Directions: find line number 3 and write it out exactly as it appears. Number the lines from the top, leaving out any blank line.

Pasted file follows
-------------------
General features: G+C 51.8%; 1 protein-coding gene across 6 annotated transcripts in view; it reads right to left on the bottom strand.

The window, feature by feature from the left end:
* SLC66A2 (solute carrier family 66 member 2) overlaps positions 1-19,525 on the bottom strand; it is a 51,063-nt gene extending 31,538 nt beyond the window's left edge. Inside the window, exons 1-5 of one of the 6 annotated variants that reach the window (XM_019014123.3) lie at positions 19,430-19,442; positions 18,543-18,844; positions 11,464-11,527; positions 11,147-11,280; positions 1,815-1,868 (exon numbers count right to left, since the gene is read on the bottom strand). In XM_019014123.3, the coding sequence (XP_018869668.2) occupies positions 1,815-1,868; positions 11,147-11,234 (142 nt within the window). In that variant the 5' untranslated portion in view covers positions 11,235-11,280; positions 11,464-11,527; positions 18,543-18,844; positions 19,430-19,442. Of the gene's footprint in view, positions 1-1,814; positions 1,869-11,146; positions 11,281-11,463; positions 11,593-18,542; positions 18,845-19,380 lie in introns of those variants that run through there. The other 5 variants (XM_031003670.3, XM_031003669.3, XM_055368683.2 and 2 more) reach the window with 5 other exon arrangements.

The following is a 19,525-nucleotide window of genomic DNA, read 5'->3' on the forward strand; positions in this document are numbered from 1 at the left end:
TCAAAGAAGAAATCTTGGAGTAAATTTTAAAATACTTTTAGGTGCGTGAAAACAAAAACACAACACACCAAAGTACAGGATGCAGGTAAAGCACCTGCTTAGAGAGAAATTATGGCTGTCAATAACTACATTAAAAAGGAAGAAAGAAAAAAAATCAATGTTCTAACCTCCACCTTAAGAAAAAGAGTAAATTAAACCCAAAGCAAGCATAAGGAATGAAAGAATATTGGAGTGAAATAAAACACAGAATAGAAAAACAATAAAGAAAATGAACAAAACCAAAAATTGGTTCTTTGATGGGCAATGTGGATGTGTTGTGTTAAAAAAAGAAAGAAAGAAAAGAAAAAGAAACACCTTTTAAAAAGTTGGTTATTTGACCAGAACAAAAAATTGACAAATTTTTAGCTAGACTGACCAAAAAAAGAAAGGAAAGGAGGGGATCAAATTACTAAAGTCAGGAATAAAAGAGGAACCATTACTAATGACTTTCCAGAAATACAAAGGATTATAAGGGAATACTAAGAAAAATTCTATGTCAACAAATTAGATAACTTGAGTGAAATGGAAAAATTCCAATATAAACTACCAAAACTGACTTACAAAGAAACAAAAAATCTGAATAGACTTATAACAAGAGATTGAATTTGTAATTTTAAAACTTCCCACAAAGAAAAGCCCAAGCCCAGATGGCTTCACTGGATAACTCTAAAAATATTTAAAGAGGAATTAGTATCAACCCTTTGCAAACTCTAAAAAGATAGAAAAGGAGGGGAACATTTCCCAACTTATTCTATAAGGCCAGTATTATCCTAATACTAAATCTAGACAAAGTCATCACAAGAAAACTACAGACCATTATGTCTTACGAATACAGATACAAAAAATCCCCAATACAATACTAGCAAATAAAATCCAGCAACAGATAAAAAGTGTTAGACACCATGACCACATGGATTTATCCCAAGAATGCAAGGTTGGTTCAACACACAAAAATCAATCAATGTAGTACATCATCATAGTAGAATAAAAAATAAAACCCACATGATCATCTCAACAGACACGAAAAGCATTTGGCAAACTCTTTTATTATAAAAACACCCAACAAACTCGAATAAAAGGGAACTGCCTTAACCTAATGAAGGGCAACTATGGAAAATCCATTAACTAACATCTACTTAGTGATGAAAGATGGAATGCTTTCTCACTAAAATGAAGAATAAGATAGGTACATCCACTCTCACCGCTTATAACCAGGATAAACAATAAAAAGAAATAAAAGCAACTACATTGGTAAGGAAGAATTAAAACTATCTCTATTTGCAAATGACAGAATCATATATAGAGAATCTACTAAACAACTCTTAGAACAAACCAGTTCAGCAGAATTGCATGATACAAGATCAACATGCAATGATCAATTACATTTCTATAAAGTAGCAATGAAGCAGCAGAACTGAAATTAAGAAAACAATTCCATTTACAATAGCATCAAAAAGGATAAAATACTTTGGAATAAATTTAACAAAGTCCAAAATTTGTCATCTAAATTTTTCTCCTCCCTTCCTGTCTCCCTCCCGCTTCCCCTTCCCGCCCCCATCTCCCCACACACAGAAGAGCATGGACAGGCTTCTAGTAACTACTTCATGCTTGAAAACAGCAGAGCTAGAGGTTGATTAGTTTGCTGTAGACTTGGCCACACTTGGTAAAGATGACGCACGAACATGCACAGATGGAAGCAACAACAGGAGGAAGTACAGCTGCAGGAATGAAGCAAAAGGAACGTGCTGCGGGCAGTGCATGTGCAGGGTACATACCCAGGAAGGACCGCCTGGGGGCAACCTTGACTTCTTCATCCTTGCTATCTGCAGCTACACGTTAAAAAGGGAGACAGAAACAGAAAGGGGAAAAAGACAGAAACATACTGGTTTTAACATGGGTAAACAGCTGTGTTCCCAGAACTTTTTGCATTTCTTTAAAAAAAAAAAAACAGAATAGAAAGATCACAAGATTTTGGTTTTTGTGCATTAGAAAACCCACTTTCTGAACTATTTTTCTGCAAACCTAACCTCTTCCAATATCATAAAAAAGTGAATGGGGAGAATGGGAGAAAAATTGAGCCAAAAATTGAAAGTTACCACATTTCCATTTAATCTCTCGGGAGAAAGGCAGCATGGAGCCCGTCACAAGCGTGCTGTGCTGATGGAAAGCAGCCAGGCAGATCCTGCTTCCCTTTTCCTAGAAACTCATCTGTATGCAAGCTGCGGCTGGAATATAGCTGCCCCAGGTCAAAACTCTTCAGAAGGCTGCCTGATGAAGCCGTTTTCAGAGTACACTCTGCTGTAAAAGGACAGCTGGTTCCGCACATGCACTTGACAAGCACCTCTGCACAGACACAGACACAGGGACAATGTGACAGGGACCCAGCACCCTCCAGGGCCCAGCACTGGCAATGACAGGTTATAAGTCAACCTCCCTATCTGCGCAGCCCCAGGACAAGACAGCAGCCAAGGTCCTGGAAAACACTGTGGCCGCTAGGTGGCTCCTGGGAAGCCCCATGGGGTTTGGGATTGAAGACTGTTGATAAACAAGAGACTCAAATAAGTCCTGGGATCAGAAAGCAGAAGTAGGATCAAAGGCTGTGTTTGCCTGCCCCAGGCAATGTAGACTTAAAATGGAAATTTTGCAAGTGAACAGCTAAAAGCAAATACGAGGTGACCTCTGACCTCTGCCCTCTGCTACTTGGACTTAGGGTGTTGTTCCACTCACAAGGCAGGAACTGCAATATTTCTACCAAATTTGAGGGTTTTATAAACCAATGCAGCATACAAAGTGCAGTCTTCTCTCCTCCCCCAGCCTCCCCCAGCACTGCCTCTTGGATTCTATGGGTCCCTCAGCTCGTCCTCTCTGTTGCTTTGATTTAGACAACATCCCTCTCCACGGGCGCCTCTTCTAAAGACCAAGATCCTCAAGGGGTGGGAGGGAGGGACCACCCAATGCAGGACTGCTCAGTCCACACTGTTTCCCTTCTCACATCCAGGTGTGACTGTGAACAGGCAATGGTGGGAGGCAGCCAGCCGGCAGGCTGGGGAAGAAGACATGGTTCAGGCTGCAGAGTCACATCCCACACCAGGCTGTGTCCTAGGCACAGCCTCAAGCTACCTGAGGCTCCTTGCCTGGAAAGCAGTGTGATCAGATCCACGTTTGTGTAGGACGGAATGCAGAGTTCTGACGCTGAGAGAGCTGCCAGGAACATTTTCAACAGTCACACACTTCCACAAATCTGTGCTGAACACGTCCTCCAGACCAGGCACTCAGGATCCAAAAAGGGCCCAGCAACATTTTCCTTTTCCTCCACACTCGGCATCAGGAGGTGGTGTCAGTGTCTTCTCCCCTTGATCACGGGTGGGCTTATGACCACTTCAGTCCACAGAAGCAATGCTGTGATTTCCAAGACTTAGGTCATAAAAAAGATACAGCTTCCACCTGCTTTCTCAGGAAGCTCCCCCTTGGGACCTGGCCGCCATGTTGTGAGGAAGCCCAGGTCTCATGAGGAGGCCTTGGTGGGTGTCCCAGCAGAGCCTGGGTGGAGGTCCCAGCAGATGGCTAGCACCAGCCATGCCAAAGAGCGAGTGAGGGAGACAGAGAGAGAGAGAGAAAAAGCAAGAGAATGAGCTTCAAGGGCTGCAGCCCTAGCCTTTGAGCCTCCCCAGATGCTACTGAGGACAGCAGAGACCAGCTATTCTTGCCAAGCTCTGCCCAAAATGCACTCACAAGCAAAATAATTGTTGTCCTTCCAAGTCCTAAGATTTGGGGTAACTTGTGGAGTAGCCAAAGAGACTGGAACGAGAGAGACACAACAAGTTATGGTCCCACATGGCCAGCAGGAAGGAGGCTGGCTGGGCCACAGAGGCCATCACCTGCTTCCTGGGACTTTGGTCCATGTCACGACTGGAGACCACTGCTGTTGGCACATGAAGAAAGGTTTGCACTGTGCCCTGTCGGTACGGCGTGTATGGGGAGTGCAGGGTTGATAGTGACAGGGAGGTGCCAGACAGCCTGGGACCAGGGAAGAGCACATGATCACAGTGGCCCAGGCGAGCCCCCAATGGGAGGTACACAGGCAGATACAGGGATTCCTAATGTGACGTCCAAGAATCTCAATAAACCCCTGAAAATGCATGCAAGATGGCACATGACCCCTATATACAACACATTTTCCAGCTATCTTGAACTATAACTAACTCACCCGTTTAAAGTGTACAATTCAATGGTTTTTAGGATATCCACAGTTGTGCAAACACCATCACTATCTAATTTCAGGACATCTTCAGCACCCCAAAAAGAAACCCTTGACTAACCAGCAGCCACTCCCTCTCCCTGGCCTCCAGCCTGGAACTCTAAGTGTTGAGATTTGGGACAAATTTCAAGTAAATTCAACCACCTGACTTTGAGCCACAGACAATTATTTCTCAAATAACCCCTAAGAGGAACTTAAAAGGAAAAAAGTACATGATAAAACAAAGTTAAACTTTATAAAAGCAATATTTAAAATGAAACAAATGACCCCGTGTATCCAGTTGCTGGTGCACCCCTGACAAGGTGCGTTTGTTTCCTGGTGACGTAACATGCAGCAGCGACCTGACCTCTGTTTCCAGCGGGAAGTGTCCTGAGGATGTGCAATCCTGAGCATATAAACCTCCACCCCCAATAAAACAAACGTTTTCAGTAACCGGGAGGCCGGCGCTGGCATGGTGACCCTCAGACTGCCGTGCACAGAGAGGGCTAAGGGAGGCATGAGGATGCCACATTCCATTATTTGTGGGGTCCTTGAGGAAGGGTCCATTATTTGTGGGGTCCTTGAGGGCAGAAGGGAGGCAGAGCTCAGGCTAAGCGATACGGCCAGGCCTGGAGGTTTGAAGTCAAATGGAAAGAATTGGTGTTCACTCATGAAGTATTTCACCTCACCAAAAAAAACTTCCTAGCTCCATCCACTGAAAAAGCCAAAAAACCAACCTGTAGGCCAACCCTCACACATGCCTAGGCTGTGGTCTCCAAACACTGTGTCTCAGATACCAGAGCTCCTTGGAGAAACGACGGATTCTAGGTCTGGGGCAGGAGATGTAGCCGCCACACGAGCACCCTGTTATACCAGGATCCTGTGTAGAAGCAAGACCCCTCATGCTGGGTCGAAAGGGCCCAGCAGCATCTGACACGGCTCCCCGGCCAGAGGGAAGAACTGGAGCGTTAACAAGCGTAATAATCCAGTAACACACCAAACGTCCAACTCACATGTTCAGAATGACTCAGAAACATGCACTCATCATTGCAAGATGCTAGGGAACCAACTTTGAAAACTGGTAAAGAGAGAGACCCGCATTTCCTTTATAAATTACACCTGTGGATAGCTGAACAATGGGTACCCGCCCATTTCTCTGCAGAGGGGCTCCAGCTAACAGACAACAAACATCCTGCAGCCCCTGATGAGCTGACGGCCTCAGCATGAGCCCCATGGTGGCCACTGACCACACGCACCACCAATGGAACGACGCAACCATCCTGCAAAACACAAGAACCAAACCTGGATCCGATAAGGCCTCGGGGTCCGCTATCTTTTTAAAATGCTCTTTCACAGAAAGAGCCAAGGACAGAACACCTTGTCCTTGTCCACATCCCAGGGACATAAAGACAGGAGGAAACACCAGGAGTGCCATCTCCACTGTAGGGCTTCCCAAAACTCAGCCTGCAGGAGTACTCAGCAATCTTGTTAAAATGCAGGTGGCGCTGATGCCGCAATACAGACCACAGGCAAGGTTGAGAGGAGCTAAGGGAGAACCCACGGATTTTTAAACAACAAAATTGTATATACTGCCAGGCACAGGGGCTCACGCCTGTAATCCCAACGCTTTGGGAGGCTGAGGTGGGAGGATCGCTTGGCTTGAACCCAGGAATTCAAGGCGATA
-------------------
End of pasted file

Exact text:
* SLC66A2 (solute carrier family 66 member 2) overlaps positions 1-19,525 on the bottom strand; it is a 51,063-nt gene extending 31,538 nt beyond the window's left edge. Inside the window, exons 1-5 of one of the 6 annotated variants that reach the window (XM_019014123.3) lie at positions 19,430-19,442; positions 18,543-18,844; positions 11,464-11,527; positions 11,147-11,280; positions 1,815-1,868 (exon numbers count right to left, since the gene is read on the bottom strand). In XM_019014123.3, the coding sequence (XP_018869668.2) occupies positions 1,815-1,868; positions 11,147-11,234 (142 nt within the window). In that variant the 5' untranslated portion in view covers positions 11,235-11,280; positions 11,464-11,527; positions 18,543-18,844; positions 19,430-19,442. Of the gene's footprint in view, positions 1-1,814; positions 1,869-11,146; positions 11,281-11,463; positions 11,593-18,542; positions 18,845-19,380 lie in introns of those variants that run through there. The other 5 variants (XM_031003670.3, XM_031003669.3, XM_055368683.2 and 2 more) reach the window with 5 other exon arrangements.